Director Charlie Hopkinson finishes his tour to Vietnam and Cambodia with a visit to the Killing Fields.
"In my view, the visitor must not shirk their responsibility to the people of Cambodia. You must visit the Killing Fields, see the skulls, be shocked by the brutality, read the histories, listen to the statistics, understand the reasons why and spend a traumatic afternoon at the horrific S-21 Prison, now the Tuol Sleng Genocide Museum. You must do this, because you are visiting Cambodia and you therefore owe it to the people. Cambodia today is a reflection of its past 50 years of history and one needs to understand other countries’ responsibility in that history. This was not a history created just by Cambodians, it was a situation and political environment imposed by the outside world but the Cambodians were the ones that suffered; and did they suffer. There are few places on Earth where you will as a visitor see such trauma and such brutality as in Cambodia. It is a history of my generation and I well remember the reports from an emaciated Jim Biddulph, BBC foreign correspondent in Cambodia in 1975 when these events were unfolding.
The most lasting memories of my visit to Cambodia is sitting with Bou Meng and Chum Mey, both elderly gentlemen who are two of the very few survivors of S-21 torture, in the grounds of their former prison; buying their respective books and looking into the eyes of these brave, brave men. It is not something you will ever forget; their polite acceptance of what had happened was terrifying.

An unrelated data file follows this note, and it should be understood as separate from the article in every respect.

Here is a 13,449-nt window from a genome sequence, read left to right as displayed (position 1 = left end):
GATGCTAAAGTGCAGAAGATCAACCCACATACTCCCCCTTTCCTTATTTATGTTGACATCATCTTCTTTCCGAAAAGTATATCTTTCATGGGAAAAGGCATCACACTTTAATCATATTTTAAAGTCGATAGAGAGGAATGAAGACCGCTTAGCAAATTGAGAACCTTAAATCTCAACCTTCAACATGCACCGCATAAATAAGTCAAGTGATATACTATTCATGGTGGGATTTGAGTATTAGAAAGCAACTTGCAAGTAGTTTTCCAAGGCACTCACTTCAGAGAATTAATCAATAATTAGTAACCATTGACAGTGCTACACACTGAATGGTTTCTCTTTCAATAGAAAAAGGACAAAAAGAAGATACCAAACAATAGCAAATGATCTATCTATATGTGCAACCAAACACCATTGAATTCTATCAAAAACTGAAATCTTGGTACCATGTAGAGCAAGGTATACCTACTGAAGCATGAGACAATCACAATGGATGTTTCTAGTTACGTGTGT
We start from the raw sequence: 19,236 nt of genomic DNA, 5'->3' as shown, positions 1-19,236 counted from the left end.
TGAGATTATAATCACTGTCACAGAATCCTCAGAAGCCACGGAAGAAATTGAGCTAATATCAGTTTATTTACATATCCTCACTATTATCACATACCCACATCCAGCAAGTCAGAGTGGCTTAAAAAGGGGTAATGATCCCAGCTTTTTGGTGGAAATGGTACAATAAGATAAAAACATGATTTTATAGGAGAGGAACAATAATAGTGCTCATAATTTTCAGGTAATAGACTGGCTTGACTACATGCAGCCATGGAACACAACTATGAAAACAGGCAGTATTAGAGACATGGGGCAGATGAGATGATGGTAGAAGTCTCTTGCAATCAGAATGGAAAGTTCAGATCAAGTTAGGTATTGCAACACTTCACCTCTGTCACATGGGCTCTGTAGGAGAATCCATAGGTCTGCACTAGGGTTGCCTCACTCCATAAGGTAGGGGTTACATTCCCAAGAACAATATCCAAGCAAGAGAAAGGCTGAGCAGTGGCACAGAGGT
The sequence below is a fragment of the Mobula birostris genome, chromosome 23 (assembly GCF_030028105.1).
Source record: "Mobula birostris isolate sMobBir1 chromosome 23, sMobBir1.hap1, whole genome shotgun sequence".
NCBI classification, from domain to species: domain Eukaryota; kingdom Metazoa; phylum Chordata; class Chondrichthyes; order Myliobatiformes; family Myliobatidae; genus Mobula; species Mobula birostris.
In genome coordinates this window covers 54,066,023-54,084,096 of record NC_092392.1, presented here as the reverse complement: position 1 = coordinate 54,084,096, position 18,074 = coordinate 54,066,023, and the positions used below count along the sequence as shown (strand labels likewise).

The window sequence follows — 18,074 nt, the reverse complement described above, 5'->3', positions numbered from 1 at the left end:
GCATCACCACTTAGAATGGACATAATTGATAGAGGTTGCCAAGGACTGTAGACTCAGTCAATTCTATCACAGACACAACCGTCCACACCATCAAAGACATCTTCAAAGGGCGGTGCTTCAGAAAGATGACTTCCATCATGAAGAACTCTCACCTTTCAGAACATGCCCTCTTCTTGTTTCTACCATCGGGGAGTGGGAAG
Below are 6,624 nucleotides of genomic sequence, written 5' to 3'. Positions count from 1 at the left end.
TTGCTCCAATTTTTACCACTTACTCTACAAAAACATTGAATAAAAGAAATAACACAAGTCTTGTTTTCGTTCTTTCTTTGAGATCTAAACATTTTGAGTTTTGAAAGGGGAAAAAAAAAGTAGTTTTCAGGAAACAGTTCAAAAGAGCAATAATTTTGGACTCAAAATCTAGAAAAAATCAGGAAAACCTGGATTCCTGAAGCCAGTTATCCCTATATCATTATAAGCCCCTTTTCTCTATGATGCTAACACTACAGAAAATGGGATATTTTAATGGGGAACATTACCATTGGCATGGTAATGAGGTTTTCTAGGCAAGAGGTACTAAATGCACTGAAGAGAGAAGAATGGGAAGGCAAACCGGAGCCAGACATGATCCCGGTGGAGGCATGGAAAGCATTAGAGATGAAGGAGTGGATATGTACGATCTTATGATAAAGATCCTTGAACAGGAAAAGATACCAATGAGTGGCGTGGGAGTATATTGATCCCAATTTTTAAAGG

On returning home, I purposely watched the Killing Fields again. It is unnerving in its reflection of the historic background and chilling realities of this horrendous period. To me it seems unclear where the country will be in 20 years time. But for today's visitor, it is a charming country, with a resilient and charismatic people who offer the visitor a great grassroots travel experience as well as one of the most spectacular world heritage sites, the massive temple complexes around Angkor Wat. These temples already have over 2 million visitors a year and so it is hard to believe that this country will ever be forgotten by the world again…..
But when you visit, ensure you get away from the main sites and get that grassroots experience - like spending a day travelling by boat down the small waterways to Tonle Sap Lake, visiting the remote stilt and floating villages. It is moments like this that make the difference between a great travel experience and a holiday."
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